It increases your cultural awareness.

At first, I found the UK an odd place to work. People didn’t arrive on time – they arrived before time. The offices were mostly quiet spaces, interrupted by the fast tipping of its employees. In the kitchen, there was always someone looking outside the window and grumbling something about the weather.

It’s a cultural thing. The english value their time. If their work hours are from 8am to 6pm, they will do everything to avoid spending any minute after 6pm in the office. I can now perfectly understand this culture and am not shocked anymore – if I still have a long commute home after work, I will also want to get out of there, pronto.

You will learn how to communicate better.

I’m sure you’ve seen this: a communication misunderstanding that took a complete different route than it should have taken. E-Mails, specially, can be dreadful – is he/she ok with it or just being sarcastic? what exactly does he/she refer to with this request?

Add a group of co-workers that have english as their second (or third!) language and you’ll quickly learn how important it is to express yourself politely but clearly. You’ll become more patient and understanding, and will develop an important 6th sense: you’ll learn to perfectly grasp puzzled sentences from non-native english speakers.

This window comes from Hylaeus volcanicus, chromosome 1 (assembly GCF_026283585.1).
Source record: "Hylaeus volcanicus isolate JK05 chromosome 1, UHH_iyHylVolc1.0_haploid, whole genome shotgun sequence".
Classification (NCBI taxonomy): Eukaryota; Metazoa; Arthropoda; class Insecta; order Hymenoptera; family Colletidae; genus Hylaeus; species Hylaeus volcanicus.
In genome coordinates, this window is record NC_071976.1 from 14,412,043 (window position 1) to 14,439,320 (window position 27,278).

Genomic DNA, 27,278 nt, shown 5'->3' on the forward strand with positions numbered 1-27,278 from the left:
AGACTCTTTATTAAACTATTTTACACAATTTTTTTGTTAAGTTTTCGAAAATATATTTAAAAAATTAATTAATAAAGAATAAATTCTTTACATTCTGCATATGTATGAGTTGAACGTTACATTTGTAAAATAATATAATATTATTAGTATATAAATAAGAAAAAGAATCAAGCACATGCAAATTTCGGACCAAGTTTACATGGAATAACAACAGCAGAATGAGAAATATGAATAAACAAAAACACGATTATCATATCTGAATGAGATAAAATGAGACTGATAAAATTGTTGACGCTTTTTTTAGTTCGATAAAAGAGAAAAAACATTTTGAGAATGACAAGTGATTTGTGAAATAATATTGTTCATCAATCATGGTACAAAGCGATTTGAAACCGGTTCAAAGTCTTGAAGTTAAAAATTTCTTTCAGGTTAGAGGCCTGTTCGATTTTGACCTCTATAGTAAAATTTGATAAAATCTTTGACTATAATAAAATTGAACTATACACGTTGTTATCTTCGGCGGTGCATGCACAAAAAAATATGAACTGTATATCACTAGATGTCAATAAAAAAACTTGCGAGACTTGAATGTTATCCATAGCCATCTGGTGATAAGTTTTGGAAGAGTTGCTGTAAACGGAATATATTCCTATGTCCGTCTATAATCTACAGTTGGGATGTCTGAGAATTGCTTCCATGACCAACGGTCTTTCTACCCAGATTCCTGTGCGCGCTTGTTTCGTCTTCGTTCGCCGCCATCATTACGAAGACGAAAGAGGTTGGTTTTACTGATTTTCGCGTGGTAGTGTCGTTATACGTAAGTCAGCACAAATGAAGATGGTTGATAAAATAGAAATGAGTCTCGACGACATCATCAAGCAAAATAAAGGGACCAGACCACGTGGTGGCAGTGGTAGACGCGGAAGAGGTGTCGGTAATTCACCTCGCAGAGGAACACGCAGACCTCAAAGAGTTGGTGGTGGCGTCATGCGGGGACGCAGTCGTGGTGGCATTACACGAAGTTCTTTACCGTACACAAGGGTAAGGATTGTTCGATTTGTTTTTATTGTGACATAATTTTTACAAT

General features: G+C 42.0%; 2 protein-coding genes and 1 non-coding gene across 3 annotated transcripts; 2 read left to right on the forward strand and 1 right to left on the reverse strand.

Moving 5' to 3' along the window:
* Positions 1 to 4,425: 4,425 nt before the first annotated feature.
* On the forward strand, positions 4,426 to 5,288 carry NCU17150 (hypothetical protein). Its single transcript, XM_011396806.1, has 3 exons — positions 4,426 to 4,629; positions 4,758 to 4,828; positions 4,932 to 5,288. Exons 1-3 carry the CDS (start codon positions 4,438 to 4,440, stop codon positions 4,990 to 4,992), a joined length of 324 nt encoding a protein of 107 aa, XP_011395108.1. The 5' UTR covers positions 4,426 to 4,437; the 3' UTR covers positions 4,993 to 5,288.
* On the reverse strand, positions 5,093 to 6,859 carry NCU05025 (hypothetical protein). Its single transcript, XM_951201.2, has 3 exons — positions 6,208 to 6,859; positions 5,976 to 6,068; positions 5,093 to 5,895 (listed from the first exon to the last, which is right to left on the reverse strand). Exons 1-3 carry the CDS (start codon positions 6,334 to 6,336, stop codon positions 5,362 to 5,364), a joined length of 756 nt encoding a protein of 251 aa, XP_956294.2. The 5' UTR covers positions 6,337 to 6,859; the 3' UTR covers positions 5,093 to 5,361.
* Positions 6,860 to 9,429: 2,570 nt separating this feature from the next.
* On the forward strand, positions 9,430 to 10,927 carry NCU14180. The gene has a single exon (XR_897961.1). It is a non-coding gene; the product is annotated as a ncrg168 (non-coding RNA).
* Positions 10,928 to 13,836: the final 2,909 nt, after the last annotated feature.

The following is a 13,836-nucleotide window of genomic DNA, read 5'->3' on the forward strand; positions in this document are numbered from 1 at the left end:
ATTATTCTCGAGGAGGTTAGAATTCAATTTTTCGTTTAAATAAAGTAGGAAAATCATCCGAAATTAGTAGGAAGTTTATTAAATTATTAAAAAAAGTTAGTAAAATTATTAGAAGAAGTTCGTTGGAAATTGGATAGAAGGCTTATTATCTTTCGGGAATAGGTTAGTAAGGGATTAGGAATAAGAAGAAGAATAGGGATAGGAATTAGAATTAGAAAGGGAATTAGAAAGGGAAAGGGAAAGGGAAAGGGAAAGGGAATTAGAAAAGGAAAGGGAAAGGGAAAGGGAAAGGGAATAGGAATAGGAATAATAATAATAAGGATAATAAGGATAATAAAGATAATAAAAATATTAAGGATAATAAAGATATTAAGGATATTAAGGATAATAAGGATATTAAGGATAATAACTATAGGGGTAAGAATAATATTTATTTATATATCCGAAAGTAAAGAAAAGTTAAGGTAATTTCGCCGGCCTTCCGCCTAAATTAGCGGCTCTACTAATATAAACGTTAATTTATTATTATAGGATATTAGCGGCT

You will build an international network.

Having friends spread around the World is damn cool, but having an international network of professional contacts is equally important. Previous professors, managers, co-workers, suppliers and clients; as well as people they have met in conferences, dinners and drinks – all of these are potential employers, business partners, mentors and friends.

A globalized agenda of contacts will open more doors than you could ever imagine.

You might even learn a new language.

There are plenty of non-english countries in which english is widely spoken for business, such as Singapore, Hong Kong and Geneva. This would allow you to pursue and practice your french or chinese, without the initial language barrier affecting your career. Then there is Denmark, Norway, Sweden and Germany, where the normal level of spoken english on is almost fluent, too. Even in countries that are known for a lesser level of english (ehem, Spain for example), you can find companies that work in english – it only takes some research!